It’s easy to imagine you are the voice in your head. After all, it comes from somewhere inside you.
You’ve lived with self-talk for so long you barely recognize it exists. When it speaks, you listen. You don’t argue or say “let’s think about this differently.” If it says you aren’t up-to-scratch or should behave better, you are discouraged and upset.
If a stranger talked to you comparably, you would scoff rather than believe disparaging remarks. And if a friend dared speak to you similarly, they wouldn’t remain your pal for long.
You don’t question the validity of your inner voice because you think it’s you. The real you, though, is the one who hears self-talk. You are the listener. The observer of life.
What is self-talk?
Your inner voice reflects your beliefs, including fears and hopes. It’s a guidance system when used productively rather than a cause of pain.
If the voice suggests you aren’t good enough, it signals you feel ill-prepared or lack confidence. If it say’s you’re bored, it signals a lack of direction. Look beneath it for the hidden meaning conveyed and your self-awareness will grow.
Get in-touch with the real you
You can recognize the real you when you catch yourself listening. As your inner voice speaks, be aware the “you” that listens is separate from the voice.
Another way to connect with your true self is by experiencing your surroundings in silence — not just outer silence but inner noiselessness. When self-talk stops all that remains is you as the observer, or witness of what’s going on inside and outside of you.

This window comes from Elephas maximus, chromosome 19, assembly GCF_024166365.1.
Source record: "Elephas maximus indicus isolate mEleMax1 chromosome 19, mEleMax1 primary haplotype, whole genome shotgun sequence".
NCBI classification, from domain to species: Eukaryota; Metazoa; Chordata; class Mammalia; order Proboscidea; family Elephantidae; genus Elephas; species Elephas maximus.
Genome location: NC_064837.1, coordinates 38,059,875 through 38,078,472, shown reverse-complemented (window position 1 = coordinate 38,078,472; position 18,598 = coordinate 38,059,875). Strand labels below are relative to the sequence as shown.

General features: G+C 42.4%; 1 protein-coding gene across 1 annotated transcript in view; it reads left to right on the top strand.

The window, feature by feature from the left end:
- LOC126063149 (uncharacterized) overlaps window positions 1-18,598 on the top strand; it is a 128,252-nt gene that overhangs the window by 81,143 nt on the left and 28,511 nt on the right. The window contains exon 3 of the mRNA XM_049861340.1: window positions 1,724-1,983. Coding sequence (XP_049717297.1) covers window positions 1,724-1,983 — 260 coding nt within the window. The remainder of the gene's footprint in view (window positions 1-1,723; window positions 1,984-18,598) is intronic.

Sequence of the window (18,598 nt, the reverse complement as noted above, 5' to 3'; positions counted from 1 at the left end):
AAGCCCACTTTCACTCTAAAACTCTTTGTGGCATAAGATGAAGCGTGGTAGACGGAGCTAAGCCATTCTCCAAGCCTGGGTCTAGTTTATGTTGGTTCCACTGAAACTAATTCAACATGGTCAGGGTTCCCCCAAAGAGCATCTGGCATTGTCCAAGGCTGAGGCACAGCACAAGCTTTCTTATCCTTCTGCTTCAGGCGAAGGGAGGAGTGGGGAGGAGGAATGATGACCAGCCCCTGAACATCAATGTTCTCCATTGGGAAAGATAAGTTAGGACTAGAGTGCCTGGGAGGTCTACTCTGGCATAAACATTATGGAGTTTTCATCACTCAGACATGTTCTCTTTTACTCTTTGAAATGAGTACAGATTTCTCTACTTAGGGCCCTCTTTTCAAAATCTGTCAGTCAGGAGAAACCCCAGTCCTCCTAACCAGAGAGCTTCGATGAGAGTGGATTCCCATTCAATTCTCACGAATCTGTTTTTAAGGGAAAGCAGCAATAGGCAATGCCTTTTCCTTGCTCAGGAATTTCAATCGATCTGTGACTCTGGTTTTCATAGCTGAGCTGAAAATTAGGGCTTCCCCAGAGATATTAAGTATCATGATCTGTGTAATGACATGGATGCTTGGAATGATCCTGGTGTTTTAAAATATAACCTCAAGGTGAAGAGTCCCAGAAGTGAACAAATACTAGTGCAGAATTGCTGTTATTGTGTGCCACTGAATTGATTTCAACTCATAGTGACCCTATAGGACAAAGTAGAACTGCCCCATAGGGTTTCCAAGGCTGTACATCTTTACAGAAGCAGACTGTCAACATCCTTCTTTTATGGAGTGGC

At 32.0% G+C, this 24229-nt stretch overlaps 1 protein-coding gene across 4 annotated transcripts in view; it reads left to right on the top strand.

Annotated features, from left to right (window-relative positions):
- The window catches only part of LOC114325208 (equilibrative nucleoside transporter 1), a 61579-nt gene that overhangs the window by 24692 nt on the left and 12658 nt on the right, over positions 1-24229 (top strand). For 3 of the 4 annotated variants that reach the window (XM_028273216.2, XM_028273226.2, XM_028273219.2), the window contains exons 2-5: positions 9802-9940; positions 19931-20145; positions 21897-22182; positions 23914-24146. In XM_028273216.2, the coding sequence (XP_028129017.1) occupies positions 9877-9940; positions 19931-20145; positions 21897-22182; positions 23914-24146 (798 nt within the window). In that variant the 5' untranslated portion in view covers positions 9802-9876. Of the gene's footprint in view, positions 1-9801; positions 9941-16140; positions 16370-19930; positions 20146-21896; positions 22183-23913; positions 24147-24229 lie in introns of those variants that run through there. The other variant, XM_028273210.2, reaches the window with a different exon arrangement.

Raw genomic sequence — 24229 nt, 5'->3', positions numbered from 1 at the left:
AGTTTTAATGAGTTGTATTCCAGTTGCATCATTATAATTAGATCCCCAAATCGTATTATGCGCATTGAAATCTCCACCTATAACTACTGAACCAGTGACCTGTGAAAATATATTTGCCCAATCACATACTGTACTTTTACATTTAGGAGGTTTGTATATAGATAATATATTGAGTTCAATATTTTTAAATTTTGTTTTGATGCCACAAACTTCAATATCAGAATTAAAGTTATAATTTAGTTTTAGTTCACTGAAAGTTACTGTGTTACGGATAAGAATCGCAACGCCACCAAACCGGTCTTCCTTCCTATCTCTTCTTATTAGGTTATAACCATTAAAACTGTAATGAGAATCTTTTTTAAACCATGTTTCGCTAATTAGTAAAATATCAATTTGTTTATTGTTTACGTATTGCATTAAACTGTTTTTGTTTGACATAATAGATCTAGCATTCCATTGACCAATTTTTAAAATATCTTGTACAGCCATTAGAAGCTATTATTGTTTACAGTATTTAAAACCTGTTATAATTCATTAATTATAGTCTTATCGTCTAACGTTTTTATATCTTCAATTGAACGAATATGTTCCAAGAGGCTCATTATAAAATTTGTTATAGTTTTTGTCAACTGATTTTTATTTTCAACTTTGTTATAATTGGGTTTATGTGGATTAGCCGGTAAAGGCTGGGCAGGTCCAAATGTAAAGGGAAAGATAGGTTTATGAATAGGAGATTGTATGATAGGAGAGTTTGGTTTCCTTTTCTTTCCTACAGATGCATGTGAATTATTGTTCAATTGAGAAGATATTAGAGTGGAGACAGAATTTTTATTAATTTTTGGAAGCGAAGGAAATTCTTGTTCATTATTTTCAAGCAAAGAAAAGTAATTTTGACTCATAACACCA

Take deep breaths and follow the air as it moves in and out your body and you might become aware of yourself as the observer. Or recognize the gap between breaths when your inner voice is quiet and stillness prevails.
Just as you aren’t your inner voice, you are not your brain. Indeed, you are not your body any more than you are your car, your computer, or phone.
When you stop identifying with self-talk and your body, you’ll be free to recognize your original self, which people sometimes call their “higher selves.” It’s not really a part of them that’s higher up, though. It’s the real them, unhampered by illusions.
Philosophers and gurus throughout the ages mention humans are much more than they seem. The illusory self you can observe is formed from misunderstandings about reality and is your personality or ego — terms which are also fantasies but help us describe our made-up characters.
Sages sometimes strip back their personas, layer by layer, to uncover their true selves. They acknowledge self-talk, but understand it isn’t the truth. They know it’s made from memes and illusions that serve as limitations of the soul.
To reach their true selves, which aren’t separate from anyone else, wise folk meditate, detach from cravings, and find the middle ground between liking and disliking things. As a result, their personas fade and more experiences of their real nature, the one found in the gaps between breaths come to light.
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Copyright © 2019 Bridget Webber. All rights reserved